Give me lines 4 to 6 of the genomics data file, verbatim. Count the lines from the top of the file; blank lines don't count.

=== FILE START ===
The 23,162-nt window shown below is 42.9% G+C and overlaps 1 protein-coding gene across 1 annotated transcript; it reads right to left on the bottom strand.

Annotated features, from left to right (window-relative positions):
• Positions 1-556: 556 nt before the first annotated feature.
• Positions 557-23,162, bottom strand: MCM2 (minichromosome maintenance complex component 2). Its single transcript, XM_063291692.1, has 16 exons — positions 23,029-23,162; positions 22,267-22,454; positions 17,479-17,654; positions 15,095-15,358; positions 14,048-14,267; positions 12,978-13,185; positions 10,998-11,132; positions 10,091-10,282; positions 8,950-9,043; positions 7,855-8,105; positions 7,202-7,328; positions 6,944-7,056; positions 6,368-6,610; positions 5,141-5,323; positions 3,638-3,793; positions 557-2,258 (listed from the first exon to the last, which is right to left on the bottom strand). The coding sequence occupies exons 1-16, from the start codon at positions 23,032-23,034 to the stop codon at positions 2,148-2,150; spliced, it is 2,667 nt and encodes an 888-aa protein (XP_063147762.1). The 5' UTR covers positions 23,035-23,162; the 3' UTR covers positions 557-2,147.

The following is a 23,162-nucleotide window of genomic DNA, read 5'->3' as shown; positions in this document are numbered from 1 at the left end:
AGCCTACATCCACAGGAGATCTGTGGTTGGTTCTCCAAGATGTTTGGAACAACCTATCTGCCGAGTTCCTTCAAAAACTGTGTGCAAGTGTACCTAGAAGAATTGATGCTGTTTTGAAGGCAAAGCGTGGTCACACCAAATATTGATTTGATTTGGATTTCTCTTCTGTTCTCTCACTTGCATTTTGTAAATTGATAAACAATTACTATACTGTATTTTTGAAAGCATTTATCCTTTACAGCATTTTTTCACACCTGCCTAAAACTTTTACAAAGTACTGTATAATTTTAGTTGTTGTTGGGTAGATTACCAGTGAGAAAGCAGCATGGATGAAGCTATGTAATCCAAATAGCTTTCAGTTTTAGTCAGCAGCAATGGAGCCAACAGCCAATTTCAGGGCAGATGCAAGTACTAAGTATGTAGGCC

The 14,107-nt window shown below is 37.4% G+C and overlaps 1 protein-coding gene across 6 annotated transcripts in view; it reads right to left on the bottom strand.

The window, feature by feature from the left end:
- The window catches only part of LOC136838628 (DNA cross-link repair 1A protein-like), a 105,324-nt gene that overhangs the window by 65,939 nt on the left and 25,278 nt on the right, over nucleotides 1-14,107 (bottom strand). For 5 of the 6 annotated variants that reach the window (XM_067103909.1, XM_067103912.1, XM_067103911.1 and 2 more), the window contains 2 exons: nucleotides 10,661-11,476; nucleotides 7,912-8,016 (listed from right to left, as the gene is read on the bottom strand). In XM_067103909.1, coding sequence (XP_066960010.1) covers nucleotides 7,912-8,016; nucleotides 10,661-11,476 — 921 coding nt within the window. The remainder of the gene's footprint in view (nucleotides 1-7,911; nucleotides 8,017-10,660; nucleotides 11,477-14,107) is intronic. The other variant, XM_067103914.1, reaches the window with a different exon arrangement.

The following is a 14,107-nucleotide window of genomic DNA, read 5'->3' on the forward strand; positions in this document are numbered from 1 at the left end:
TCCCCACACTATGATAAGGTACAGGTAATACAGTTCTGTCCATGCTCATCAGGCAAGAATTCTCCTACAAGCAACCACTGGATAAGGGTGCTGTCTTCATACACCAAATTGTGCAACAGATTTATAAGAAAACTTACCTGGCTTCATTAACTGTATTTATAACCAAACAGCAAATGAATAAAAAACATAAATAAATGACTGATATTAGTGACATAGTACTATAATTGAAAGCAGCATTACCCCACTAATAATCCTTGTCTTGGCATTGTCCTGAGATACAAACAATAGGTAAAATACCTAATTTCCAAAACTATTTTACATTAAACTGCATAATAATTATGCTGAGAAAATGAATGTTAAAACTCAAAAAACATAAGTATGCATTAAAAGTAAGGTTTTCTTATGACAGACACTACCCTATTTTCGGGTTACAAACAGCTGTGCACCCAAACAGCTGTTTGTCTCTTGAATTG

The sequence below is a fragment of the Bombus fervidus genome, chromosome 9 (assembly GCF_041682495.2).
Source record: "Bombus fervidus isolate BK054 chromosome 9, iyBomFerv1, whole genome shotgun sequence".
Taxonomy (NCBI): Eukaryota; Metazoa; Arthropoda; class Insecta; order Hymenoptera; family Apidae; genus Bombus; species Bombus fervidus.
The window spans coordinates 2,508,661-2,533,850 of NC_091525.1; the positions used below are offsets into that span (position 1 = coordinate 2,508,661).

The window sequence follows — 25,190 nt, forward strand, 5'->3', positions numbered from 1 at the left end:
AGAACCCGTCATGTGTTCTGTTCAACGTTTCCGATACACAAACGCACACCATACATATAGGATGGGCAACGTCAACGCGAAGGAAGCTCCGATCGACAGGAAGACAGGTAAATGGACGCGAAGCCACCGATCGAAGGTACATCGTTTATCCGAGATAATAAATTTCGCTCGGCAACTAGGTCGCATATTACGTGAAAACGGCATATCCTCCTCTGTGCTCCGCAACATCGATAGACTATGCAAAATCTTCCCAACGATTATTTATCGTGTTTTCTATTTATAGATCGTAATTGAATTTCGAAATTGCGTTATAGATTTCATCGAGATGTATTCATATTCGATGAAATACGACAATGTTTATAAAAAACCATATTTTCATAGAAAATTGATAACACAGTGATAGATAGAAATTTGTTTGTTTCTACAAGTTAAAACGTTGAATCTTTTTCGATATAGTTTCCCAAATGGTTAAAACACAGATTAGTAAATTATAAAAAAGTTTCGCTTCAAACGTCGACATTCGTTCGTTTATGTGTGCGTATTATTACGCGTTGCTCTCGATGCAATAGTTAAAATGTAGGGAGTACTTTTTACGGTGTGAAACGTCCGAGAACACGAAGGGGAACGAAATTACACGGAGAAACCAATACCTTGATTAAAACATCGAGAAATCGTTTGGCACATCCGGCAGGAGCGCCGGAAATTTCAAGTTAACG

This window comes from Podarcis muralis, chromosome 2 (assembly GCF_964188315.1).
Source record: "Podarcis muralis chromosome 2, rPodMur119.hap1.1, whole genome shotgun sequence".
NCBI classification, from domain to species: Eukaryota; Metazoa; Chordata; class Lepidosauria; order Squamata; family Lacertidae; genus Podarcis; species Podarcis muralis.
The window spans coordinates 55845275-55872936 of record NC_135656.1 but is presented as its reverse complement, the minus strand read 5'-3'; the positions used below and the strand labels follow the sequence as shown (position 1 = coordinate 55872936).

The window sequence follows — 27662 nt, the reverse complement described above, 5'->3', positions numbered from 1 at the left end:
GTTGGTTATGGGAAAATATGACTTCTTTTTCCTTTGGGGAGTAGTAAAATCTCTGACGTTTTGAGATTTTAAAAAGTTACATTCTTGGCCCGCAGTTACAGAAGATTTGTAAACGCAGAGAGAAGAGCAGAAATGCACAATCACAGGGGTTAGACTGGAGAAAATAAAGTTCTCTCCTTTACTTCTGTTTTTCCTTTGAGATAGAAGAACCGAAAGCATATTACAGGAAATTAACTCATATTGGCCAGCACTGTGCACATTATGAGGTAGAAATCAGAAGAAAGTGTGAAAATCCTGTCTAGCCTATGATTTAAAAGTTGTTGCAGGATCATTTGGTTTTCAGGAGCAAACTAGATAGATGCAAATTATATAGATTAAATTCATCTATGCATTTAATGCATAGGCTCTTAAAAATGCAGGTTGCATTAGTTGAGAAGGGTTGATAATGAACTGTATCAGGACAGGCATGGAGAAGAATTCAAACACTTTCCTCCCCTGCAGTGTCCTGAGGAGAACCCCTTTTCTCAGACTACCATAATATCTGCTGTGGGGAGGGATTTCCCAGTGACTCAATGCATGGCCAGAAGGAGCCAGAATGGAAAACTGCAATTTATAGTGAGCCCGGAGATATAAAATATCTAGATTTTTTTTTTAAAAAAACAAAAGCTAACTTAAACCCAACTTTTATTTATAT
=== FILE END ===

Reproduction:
• Positions 557-23,162, bottom strand: MCM2 (minichromosome maintenance complex component 2). Its single transcript, XM_063291692.1, has 16 exons — positions 23,029-23,162; positions 22,267-22,454; positions 17,479-17,654; positions 15,095-15,358; positions 14,048-14,267; positions 12,978-13,185; positions 10,998-11,132; positions 10,091-10,282; positions 8,950-9,043; positions 7,855-8,105; positions 7,202-7,328; positions 6,944-7,056; positions 6,368-6,610; positions 5,141-5,323; positions 3,638-3,793; positions 557-2,258 (listed from the first exon to the last, which is right to left on the bottom strand). The coding sequence occupies exons 1-16, from the start codon at positions 23,032-23,034 to the stop codon at positions 2,148-2,150; spliced, it is 2,667 nt and encodes an 888-aa protein (XP_063147762.1). The 5' UTR covers positions 23,035-23,162; the 3' UTR covers positions 557-2,147.

The following is a 23,162-nucleotide window of genomic DNA, read 5'->3' as shown; positions in this document are numbered from 1 at the left end:
AGCCTACATCCACAGGAGATCTGTGGTTGGTTCTCCAAGATGTTTGGAACAACCTATCTGCCGAGTTCCTTCAAAAACTGTGTGCAAGTGTACCTAGAAGAATTGATGCTGTTTTGAAGGCAAAGCGTGGTCACACCAAATATTGATTTGATTTGGATTTCTCTTCTGTTCTCTCACTTGCATTTTGTAAATTGATAAACAATTACTATACTGTATTTTTGAAAGCATTTATCCTTTACAGCATTTTTTCACACCTGCCTAAAACTTTTACAAAGTACTGTATAATTTTAGTTGTTGTTGGGTAGATTACCAGTGAGAAAGCAGCATGGATGAAGCTATGTAATCCAAATAGCTTTCAGTTTTAGTCAGCAGCAATGGAGCCAACAGCCAATTTCAGGGCAGATGCAAGTACTAAGTATGTAGGCC